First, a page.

File Sync and Sharing is Not Backup

As today’s employees increasingly bring their devices into the office, and as the office becomes more mobile, the ways in which people work and handle data is drastically changing. Mobile workers are using a variety of tools to collaborate from the road, creating new challenges for the IT staff charged with protecting corporate data.

Data protection requirements have grown in accordance with new regulations across industries and throughout the world. Organizations must be able to demonstrate compliance, yet how can they do this when the average user has several devices and copies of corporate data stored on those devices? Furthermore, with nearly 30% of corporate data residing only on endpoint devices, how can organizations guarantee that they are in control of all of their data?

Many users turn to file sync and sharing to provide the flexibility and collaborative processes they need. File sync and sharing allows them to access data from multiple devices, as well as to create content with others. Users can download content, as well as upload new versions and make changes in real time. Yet this is where the limitations of file sharing for data management purposes become clear.

File sharing solutions, in particular consumer-grade solutions, allow limited versioning capabilities, such as a fixed number of versions (e.g., 5 versions of a file saved) or versions created within the past few days (e.g., versions created in the last 30 days). While this allows multiple versions to be stored, it also creates situations where content worked on by a large number of users can be overwritten or rendered irretrievable. Additionally, users may create content outside of the file sharing tool on their device, and without backup, this data is unprotected. Downloaded data is also outside the reach of file sharing and is vulnerable in the event a device is lost or damaged.

Another issue with file sync and sharing, especially consumer-grade solutions, is that IT often has no visibility into corporate data handled by users, and consequently no means of placing a user’s data on legal hold when required. Equally troubling is the possibility of users leaving the company but retaining corporate IP in their file sharing accounts.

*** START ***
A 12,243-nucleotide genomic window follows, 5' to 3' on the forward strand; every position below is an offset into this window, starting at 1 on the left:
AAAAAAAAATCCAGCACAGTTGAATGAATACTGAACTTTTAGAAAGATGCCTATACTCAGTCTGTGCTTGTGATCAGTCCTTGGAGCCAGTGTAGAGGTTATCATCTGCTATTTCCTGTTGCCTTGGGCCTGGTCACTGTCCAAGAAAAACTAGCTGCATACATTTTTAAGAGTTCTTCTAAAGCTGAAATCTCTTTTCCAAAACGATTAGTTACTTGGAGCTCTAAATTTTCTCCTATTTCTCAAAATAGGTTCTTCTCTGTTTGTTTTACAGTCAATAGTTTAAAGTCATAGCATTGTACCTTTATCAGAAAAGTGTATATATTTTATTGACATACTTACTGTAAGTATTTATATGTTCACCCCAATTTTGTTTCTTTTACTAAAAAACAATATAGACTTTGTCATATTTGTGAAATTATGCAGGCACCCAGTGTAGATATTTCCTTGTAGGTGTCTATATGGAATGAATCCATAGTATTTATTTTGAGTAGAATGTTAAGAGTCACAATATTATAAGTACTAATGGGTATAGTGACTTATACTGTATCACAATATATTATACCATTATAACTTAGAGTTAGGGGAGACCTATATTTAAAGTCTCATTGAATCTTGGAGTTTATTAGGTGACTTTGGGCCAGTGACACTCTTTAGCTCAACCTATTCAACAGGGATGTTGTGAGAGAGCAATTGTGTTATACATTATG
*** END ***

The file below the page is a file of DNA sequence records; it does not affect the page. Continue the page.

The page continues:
It’s important to know why file sync and sharing is not backup. Enterprise backup software differs from file sync and sharing in that the software automatically makes a copy of every user’s data available for recovery. Endpoint data is protected in its entirety and if a device is lost or stolen, additional features such as remote wipe and geo tracking help organizations trace the device and/or remotely delete corporate data. In addition, backup of a user’s system and application settings ensures that new or replacement devices can be set up quickly, while preserving a user’s familiar working environment.

Automatic backup allows organizations to ensure that they control their critical data. IT can specify the content on user devices that is backed up, use file-type exclusions to eliminate the backup of media files depending on corporate policy, and put in place data retention policies to guarantee that data is available in the case of compliance questions or disaster. They can use analytics to search for critical data across all users and devices in the enterprise, as well as monitor usage that can highlight any questionable data handling practices.

In today’s mobile world, businesses need to protect their corporate data while empowering their workforces. Using both backup and enterprise-grade file sharing capabilities together ensures that data is secure and employees have the tools to collaborate when they are on the road.